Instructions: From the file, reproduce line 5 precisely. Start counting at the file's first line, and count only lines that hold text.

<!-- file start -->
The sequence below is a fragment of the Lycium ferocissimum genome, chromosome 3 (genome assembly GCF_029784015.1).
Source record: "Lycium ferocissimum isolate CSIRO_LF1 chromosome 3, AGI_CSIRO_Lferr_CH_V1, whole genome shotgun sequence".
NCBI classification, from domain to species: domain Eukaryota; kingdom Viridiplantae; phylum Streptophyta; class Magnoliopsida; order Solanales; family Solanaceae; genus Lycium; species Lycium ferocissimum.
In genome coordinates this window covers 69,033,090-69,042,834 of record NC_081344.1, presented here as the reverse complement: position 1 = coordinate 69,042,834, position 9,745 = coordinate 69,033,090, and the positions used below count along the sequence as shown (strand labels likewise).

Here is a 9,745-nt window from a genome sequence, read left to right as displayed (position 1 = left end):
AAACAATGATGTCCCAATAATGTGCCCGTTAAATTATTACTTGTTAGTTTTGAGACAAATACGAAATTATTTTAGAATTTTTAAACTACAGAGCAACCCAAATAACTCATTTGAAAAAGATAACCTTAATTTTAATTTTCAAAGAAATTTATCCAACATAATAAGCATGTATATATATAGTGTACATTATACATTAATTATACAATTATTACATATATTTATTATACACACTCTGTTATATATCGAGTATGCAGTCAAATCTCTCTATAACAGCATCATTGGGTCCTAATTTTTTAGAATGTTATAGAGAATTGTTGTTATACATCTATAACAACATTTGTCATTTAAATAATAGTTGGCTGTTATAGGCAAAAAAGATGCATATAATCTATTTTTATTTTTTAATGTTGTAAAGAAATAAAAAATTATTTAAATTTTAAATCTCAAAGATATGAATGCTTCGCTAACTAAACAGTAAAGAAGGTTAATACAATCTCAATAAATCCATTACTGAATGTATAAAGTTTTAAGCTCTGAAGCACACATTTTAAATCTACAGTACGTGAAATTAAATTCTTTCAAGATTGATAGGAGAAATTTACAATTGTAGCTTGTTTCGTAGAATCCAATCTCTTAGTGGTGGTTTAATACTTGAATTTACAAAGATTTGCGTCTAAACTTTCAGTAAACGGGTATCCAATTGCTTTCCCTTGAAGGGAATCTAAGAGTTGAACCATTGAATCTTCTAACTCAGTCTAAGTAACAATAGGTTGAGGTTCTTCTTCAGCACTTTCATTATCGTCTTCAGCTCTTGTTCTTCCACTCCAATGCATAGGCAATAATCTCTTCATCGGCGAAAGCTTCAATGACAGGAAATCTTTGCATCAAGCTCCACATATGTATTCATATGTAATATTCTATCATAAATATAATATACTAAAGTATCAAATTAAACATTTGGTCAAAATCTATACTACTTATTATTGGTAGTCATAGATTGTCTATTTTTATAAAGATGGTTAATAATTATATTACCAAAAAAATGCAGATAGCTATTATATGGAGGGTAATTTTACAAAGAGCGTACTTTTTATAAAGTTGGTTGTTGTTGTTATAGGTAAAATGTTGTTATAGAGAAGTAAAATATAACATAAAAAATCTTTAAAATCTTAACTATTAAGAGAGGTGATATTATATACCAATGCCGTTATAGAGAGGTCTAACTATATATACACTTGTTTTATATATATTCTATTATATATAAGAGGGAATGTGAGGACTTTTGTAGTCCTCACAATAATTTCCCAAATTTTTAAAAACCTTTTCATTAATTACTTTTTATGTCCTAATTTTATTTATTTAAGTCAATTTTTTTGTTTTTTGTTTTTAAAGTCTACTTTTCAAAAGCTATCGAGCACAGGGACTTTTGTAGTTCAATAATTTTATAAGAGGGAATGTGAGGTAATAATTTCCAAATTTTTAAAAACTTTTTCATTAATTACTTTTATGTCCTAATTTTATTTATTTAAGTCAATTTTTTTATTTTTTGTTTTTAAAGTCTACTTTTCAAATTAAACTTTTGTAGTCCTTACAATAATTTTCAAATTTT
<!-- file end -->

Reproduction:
Here is a 9,745-nt window from a genome sequence, read left to right as displayed (position 1 = left end):